Basic Concepts of Feedback Control

Basic Concepts of Feedback Control

The task of maintaining these required conditions falls to one or, more usually several, process control systems with which the plant will be equipped. The practical aspects of these will be discussed more fully in the following module. The underlying principle of most process control, however, is already understood by anyone who has grasped the operation of the domestic hot water thermostat:

  • The quantity whose value is to be maintained or regulated, e.g. the temperature of the water in a cistern, is measured.
  • Comparison of the measured and required values provides an error, e.g. too hot' ortoo cold’.
  • On the basis of the error, a control algorithm decides what to do.Such an algorithm might be:If the temperature is too high then turn the heater off. If it is too low then turn the heater on.
  • The adjustment chosen by the control algorithm is applied to some adjustable variable, such as the power input to the water heater.

This summarises the basic operation of a feedback control system such as one would expect to find carrying out nearly all control operations on chemical plants, and indeed in most other circumstances where control is required. The diagram belows a feedback control loop.

Notice that this extremely simple idea has a number of very convenient properties. The feedback control system seeks to bring the measured quantity to its required value or setpoint . The control system does not need to know why the measured value is not currently what is required, only that this is so. There are two possible causes of such a disparity:

  • The system has been disturbed. This is the common situation for a chemical plant subject to all sorts of external upsets. However, the control system does not need to know what the source of the disturbance was.
  • The setpoint has been changed. In the absence of external disturbance, a change in setpoint will introduce an error. The control system will act until the measured quantity reaches its new setpoint.

A control system of this sort should also handle simultaneous changes in setpoint and disturbances.

Advantages of Feedback Control

Not only does the feedback control system require no knowledge of the source or nature of disturbances, but it requires minimal detailed information about how the process itself works.

Feedback control action is entirely empirical, so long as an adjustment is being made in the correct `sense’, e.g. more heat means increasing temperature and vice versa , then the control system should remove the effect of an external disturbance.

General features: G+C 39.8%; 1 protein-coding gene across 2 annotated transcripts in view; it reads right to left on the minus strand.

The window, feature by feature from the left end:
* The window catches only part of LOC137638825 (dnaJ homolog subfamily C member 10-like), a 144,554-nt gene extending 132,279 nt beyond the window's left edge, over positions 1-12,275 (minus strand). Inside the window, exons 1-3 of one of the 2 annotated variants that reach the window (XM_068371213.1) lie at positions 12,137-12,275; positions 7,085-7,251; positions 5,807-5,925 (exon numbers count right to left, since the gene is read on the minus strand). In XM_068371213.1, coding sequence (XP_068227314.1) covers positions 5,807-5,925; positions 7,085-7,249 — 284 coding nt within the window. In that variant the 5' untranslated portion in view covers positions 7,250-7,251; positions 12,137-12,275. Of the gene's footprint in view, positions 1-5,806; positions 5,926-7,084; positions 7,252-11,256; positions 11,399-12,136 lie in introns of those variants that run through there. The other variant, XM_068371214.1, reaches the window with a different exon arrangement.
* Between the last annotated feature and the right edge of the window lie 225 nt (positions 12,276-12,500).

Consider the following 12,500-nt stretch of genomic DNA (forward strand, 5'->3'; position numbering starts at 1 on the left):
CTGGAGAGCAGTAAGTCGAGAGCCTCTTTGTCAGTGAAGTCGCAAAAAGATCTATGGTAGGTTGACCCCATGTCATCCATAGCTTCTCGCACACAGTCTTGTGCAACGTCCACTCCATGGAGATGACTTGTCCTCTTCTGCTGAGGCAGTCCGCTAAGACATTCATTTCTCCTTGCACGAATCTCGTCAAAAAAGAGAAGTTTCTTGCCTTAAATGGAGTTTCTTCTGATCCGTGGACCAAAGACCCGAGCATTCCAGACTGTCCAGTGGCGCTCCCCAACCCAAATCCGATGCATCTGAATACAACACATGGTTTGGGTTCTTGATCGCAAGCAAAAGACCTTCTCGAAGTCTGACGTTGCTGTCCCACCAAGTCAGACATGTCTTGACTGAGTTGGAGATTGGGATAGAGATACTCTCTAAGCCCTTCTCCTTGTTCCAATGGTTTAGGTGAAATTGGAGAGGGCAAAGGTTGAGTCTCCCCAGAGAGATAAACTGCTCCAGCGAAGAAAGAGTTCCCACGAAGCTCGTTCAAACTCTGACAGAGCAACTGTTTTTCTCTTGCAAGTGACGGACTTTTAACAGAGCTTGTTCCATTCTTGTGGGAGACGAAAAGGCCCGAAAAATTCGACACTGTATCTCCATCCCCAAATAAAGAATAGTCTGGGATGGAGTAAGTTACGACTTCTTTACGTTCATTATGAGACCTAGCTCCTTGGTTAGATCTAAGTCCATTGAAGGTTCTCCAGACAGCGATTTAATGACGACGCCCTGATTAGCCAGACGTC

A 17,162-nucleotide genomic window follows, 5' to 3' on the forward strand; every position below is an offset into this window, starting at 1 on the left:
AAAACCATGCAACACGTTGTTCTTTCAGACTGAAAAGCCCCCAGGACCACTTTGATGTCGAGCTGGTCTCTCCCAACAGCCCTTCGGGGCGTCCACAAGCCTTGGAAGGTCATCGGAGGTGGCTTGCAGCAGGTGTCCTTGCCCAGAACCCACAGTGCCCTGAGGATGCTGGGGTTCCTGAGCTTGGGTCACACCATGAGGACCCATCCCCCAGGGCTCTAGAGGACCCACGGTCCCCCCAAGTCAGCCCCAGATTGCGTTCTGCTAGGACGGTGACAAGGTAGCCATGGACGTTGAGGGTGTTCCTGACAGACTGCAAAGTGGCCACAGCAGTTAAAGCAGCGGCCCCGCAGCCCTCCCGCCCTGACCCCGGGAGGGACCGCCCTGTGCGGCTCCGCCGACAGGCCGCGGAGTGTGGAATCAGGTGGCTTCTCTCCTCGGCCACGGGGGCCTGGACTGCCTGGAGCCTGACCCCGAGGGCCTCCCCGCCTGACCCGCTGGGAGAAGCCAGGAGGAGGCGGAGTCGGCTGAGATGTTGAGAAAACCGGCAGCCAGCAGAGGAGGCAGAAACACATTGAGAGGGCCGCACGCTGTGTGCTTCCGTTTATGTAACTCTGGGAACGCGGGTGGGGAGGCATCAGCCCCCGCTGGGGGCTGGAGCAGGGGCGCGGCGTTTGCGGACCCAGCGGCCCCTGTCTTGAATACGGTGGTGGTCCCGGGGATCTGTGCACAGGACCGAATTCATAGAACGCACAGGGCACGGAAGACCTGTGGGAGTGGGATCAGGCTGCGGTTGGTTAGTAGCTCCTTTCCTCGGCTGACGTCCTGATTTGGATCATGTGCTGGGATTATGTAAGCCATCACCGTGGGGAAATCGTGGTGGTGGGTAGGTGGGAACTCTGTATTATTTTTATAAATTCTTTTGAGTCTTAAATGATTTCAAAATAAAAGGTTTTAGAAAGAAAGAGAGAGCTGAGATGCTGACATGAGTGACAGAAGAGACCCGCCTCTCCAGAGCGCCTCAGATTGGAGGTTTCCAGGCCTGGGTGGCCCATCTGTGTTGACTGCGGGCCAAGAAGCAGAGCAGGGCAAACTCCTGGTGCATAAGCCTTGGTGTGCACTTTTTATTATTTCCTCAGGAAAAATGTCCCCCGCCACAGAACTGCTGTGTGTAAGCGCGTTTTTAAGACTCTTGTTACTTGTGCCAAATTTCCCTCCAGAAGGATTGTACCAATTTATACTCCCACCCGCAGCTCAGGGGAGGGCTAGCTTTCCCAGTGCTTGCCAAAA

As we will see, it helps to know more than this, but the minimum information required to make a feedback control system work is whether the adjustment makes the measurement go up or down.

Disadvantages of Feedback Control

The main disadvantage of feedback control is that the disturbance enters into the process and upsets it. It is only after the process output has moved from the setpoint that the controller takes corrective actions. Although most processes allow some fluctuation of controlled variable within a certain range, there are two process conditions which can make the overall effectiveness of feedback control quite unsatisfactory. One of these is the occurrence of disturbances of a very large magnitude. The other is the presence of a large time delay within the process.

Large Magnitude Disturbance

A very large disturbance may cause an unacceptable upset in a process before the control system can comp[enstae for it. This is most likely to occur when the relationship between the disturbance and the regulated variable is a nonlinear one in which an increasing disturbance leads to a disproportionate change in the variable.

A classic example of this is an exothermic chemical reaction whose temperature is to be regulated. Here anything that causes an increase in temperature will cause an increase in reaction rate, leading to a further increase in temperature, etc.

This is exacerbated by the extreme sensitivity of rate to temperature by the Arrhenius equation:

rate = A exp (- E/RT )

Typically a 10K rise in temperature can doubble the reaction, and hence heat production rate.

This is a situation in which feedforward control can usefully be added to a feedback control system.

Large Time Delay

It is almost always necessary to regulate the product from a process. Sometimes the only way of doing this is to adjust the feed. This puts the whole process inside the control loop, and so it may take many minutes, or even hours, for the effect of any feed adjustment to be observed in the product, see figure.

One solution is to identify some other measurable quantity which will respond more rapidly to the adjustment, and use it in a cascade control system . This is discussed later. Once again, the addition of feedforward may be helpful.